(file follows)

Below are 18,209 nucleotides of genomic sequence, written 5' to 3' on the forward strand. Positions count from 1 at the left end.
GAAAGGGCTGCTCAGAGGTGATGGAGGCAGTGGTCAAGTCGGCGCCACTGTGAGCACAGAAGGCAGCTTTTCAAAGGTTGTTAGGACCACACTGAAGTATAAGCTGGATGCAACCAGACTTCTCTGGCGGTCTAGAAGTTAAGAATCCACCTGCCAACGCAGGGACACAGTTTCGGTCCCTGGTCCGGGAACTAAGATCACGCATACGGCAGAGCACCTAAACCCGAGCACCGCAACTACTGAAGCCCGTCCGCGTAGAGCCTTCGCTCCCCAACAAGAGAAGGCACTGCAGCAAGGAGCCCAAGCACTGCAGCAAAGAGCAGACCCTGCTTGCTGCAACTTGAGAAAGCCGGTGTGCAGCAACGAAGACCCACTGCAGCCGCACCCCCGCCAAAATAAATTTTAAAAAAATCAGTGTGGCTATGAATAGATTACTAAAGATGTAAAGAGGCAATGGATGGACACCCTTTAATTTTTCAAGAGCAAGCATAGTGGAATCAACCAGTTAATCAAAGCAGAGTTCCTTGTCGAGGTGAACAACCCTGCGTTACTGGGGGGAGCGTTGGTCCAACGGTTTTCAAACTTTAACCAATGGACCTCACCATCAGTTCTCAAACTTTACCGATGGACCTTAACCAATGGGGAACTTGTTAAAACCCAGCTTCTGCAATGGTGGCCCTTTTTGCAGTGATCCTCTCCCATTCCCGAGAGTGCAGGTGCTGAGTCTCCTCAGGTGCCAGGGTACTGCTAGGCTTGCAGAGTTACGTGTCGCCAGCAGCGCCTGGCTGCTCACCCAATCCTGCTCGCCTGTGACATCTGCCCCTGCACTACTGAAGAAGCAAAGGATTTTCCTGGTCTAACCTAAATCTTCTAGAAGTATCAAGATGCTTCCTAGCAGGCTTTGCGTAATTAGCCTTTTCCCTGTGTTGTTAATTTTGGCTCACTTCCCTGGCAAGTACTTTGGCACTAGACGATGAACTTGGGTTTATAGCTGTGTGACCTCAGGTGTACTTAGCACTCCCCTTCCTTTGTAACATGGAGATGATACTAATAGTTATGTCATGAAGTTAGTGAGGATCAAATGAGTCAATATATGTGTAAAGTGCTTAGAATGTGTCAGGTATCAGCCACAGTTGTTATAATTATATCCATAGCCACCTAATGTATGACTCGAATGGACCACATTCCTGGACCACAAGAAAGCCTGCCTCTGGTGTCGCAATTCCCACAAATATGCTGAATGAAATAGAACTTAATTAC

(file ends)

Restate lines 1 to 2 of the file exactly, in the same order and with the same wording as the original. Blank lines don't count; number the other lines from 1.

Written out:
Below are 18,209 nucleotides of genomic sequence, written 5' to 3' on the forward strand. Positions count from 1 at the left end.
GAAAGGGCTGCTCAGAGGTGATGGAGGCAGTGGTCAAGTCGGCGCCACTGTGAGCACAGAAGGCAGCTTTTCAAAGGTTGTTAGGACCACACTGAAGTATAAGCTGGATGCAACCAGACTTCTCTGGCGGTCTAGAAGTTAAGAATCCACCTGCCAACGCAGGGACACAGTTTCGGTCCCTGGTCCGGGAACTAAGATCACGCATACGGCAGAGCACCTAAACCCGAGCACCGCAACTACTGAAGCCCGTCCGCGTAGAGCCTTCGCTCCCCAACAAGAGAAGGCACTGCAGCAAGGAGCCCAAGCACTGCAGCAAAGAGCAGACCCTGCTTGCTGCAACTTGAGAAAGCCGGTGTGCAGCAACGAAGACCCACTGCAGCCGCACCCCCGCCAAAATAAATTTTAAAAAAATCAGTGTGGCTATGAATAGATTACTAAAGATGTAAAGAGGCAATGGATGGACACCCTTTAATTTTTCAAGAGCAAGCATAGTGGAATCAACCAGTTAATCAAAGCAGAGTTCCTTGTCGAGGTGAACAACCCTGCGTTACTGGGGGGAGCGTTGGTCCAACGGTTTTCAAACTTTAACCAATGGACCTCACCATCAGTTCTCAAACTTTACCGATGGACCTTAACCAATGGGGAACTTGTTAAAACCCAGCTTCTGCAATGGTGGCCCTTTTTGCAGTGATCCTCTCCCATTCCCGAGAGTGCAGGTGCTGAGTCTCCTCAGGTGCCAGGGTACTGCTAGGCTTGCAGAGTTACGTGTCGCCAGCAGCGCCTGGCTGCTCACCCAATCCTGCTCGCCTGTGACATCTGCCCCTGCACTACTGAAGAAGCAAAGGATTTTCCTGGTCTAACCTAAATCTTCTAGAAGTATCAAGATGCTTCCTAGCAGGCTTTGCGTAATTAGCCTTTTCCCTGTGTTGTTAATTTTGGCTCACTTCCCTGGCAAGTACTTTGGCACTAGACGATGAACTTGGGTTTATAGCTGTGTGACCTCAGGTGTACTTAGCACTCCCCTTCCTTTGTAACATGGAGATGATACTAATAGTTATGTCATGAAGTTAGTGAGGATCAAATGAGTCAATATATGTGTAAAGTGCTTAGAATGTGTCAGGTATCAGCCACAGTTGTTATAATTATATCCATAGCCACCTAATGTATGACTCGAATGGACCACATTCCTGGACCACAAGAAAGCCTGCCTCTGGTGTCGCAATTCCCACAAATATGCTGAATGAAATAGAACTTAATTAC